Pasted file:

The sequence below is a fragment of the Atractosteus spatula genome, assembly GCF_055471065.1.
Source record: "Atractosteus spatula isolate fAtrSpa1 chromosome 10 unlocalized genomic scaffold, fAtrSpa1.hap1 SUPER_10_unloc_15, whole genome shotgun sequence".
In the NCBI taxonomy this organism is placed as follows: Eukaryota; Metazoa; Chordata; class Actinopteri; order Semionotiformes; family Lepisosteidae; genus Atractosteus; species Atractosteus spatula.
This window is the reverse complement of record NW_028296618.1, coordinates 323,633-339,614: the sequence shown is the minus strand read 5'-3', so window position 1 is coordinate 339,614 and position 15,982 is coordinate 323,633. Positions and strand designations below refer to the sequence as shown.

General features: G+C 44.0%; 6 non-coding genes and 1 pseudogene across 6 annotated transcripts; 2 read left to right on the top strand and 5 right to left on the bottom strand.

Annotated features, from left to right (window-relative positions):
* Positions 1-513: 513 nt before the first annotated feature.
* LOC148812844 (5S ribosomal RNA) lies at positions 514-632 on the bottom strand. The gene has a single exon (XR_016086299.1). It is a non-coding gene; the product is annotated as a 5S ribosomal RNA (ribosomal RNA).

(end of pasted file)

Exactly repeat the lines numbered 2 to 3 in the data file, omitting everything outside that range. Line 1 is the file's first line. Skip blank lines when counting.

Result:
Source record: "Atractosteus spatula isolate fAtrSpa1 chromosome 10 unlocalized genomic scaffold, fAtrSpa1.hap1 SUPER_10_unloc_15, whole genome shotgun sequence".
In the NCBI taxonomy this organism is placed as follows: Eukaryota; Metazoa; Chordata; class Actinopteri; order Semionotiformes; family Lepisosteidae; genus Atractosteus; species Atractosteus spatula.